a1 = value of the first term
am = value of any term after the first term but before the last term
an = value of the last term
n = total number of terms
m = mth term after the first but before nth
d = common difference of arithmetic progression
r = common ratio of geometric progression
S = sum
Arithmetic Progression, AP
Arithmetic progression is a sequence of numbers in which the difference of any two adjacent terms is constant. The constant difference is commonly known as and is denoted by d. Examples of arithmetic progression are as follows:
The above sequence of numbers is composed of n = 10 terms (or elements). The first term a1 = 3, and the last term an = a10 = 48. The common difference of the above AP is d = 8 - 3 = 13 - 8 = ... = 5.
: 5, 2, -1, ...
This AP has a common difference of -3 and is composed of infinite number of terms as indicated by the three ellipses at the end.
Formulas for Arithmetic Progression
Common difference, d
The common difference can be found by subtracting any two adjacent terms.
$d = a_2 - a_1 = a_3 - a_2 = a_4 - a_3 = ...$
Value of each term
Each term after the first can be found by adding recursively the common difference d to the preceding term.
nth term of AP
The nth term of arithmetic progression is given by
or in more general term, it can be written as
Sum of n terms of AP
The sum of the first n terms of arithmetic progression is n times the average of the first term and the last term.
If the last term an is not given, the following may be useful
If required for the partial sum from mth to nth terms, the following formula can be used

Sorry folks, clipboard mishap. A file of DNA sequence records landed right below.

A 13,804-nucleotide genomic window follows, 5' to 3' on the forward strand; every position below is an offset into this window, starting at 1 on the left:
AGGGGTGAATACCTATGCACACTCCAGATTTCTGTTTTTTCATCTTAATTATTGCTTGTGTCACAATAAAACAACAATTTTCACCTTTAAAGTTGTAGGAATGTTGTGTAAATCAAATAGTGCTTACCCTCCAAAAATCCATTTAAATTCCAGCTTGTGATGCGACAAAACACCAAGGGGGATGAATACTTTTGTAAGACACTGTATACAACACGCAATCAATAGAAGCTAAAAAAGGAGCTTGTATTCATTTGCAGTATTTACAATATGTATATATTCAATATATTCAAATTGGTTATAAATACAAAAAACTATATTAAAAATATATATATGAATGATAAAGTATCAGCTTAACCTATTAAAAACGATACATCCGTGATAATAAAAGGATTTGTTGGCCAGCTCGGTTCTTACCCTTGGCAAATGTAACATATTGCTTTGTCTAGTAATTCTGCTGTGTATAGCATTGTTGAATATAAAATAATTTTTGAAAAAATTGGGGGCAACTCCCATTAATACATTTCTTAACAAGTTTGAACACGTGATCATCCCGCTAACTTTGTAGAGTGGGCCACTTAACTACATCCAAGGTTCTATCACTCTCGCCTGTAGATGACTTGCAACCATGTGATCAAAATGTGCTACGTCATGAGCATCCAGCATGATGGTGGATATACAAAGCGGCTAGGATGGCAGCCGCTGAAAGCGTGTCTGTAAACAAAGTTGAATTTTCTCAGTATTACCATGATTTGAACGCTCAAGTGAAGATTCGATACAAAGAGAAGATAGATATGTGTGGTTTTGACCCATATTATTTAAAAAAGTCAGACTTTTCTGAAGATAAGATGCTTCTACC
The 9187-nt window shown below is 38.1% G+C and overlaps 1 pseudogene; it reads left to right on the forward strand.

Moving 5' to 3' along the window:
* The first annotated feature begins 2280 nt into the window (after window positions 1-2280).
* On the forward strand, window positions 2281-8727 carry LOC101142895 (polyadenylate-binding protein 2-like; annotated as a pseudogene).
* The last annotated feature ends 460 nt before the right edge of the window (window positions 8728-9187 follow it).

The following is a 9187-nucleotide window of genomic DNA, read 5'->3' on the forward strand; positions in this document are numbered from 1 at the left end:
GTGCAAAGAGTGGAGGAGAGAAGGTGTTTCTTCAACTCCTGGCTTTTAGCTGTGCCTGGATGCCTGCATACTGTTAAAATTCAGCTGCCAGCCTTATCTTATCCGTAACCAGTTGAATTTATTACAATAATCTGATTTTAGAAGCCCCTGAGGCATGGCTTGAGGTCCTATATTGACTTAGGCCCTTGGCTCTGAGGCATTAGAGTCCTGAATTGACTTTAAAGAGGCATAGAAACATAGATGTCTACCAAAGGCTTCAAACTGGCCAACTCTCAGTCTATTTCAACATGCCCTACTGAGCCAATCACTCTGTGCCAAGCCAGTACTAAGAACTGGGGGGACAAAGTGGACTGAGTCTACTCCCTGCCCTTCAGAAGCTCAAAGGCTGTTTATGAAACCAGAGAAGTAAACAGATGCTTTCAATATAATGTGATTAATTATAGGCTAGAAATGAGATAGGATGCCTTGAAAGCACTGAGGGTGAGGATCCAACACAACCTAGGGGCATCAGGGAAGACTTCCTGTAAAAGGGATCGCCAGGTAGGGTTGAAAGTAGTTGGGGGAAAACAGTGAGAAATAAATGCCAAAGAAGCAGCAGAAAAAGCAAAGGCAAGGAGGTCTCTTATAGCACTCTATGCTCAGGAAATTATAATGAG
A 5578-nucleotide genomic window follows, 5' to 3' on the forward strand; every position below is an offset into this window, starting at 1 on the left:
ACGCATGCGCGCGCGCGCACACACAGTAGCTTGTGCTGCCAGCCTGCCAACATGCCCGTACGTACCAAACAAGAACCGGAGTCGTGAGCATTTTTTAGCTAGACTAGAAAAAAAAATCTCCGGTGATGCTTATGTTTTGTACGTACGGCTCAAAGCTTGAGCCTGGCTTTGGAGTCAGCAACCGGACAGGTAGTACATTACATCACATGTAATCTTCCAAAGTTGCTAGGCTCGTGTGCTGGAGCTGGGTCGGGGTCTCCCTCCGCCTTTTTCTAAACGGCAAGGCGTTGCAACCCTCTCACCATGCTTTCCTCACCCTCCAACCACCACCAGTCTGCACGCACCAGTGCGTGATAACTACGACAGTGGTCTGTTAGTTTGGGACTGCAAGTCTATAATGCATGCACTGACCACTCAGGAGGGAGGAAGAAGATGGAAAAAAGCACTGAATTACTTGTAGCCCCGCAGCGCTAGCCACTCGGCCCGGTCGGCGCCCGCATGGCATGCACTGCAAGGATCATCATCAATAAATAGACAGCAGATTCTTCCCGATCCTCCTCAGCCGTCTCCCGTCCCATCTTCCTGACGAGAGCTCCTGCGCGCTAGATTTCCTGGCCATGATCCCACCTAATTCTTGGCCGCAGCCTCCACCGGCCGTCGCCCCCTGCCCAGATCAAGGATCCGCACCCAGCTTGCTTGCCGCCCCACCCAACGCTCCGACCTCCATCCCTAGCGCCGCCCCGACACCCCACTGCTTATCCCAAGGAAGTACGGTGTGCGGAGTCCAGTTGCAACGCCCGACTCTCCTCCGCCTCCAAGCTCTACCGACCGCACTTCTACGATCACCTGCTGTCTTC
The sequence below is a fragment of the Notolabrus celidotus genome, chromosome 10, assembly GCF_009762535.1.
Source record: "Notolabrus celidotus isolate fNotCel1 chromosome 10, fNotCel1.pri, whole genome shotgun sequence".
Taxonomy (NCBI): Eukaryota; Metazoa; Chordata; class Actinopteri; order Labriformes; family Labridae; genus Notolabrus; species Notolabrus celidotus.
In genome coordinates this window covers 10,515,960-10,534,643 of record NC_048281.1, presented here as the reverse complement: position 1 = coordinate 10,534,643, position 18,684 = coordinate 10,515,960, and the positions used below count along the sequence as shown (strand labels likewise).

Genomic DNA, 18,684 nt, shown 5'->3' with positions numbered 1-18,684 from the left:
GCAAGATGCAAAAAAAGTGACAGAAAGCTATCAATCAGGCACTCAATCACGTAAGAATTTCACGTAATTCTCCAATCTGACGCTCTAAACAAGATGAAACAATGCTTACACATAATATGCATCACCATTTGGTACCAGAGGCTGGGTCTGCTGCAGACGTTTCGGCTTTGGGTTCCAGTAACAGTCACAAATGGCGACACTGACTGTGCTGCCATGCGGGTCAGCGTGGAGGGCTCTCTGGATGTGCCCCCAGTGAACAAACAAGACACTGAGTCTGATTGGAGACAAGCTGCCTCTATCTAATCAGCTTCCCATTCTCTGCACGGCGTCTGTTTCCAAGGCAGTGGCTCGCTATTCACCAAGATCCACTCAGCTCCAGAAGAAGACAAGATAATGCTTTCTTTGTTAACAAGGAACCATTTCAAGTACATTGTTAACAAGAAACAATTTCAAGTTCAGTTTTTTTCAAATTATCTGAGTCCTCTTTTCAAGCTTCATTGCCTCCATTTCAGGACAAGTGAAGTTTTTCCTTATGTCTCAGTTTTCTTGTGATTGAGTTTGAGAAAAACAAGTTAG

Geometric Progression, GP
Geometric progression is a sequence of numbers in which any two adjacent terms has a common ratio denoted by r. Example of geometric progression is
which is composed of infinite number of terms and with common ratio equal to 3.
Formulas for Geometric Progression
The common ratio can be found by taking the quotient of any two adjacent terms.
nth term of GP
The nth term of the geometric progression is given by
Sum of n terms of GP
The sum of the first n terms of geometric progression is
Sum of Infinite Geometric Progression
A finite sum can be obtained from GP with infinite terms if and only if -1.0 ≤ r ≤ 1.0 and r ≠ 0.
Harmonic Progression, HP
Harmonic progression is a sequence of numbers in which the reciprocals of the elements are in arithmetic progression. Example of harmonic progression is
If you take the reciprocal of each term from the above HP, the sequence will become
which is an AP with a common difference of 3.
Another example of HP is 6, 3, 2. The reciprocals of each term are 1/6, 1/3, 1/2 which is an AP with a common difference of 1/6.
To find the term of HP, convert the sequence into AP then do the calculations using the AP formulas. Then take the reciprocal of the answer in AP to get the correct term in HP.
Relationship between arithmetic, geometric, and harmonic means
You may be interested in the following
- Derivation of formulas of arithmetic progression
- Derivation of formulas for finite and infinite geometric progression
- Derivation of the relationship between arithmetic, geometric, and harmonic means